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The film gives us a look at the trials and tribulations of The Compson siblings, living in the deep south during the early part of the 20th century. It is told from four different perspectives: the mentally handicapped Benjy Compson, the fragile intellectual Quentin, the vile Jason and his family's old black servant, Dilsey.
Franco probably has eight other things on the go at the moment (among them no fewer than three upcoming directorial features) which could account for why his "The Sound and the Fury" feels like maybe an eighth of a film.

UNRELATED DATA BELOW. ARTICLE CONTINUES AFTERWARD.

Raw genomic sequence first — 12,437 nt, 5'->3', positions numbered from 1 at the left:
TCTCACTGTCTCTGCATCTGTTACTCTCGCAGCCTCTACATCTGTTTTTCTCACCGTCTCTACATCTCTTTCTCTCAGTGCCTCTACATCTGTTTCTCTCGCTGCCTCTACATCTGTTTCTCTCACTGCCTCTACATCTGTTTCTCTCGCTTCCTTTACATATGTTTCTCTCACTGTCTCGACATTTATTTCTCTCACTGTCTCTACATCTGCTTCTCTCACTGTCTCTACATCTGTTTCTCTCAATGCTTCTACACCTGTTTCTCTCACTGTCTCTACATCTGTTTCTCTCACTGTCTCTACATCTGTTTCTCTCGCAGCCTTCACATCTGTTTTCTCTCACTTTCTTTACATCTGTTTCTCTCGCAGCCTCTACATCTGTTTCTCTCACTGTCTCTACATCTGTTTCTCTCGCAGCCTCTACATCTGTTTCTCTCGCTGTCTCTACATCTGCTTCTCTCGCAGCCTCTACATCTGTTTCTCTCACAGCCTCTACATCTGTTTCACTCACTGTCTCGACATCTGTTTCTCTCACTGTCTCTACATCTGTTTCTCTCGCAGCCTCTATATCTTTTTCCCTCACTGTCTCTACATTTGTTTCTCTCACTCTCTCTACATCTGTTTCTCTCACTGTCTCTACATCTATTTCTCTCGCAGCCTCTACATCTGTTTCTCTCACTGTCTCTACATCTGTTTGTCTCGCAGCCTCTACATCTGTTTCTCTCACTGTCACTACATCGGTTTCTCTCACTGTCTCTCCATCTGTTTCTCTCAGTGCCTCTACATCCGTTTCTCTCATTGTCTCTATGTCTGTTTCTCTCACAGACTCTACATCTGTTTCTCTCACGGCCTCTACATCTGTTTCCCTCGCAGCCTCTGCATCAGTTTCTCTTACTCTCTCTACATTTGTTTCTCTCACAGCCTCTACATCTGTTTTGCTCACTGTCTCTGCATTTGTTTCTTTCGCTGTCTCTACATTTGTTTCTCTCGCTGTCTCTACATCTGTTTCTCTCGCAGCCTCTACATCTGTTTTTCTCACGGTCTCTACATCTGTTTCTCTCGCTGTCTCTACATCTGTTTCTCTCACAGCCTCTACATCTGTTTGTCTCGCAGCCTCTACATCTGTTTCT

Its surfeit of half-baked film-student flourishes and needless cameos occasionally give it an amateur-hour feel. But Franco nonetheless shows improvement over 2013's "As I Lay Dying," and well, it's hard to fault him for trying.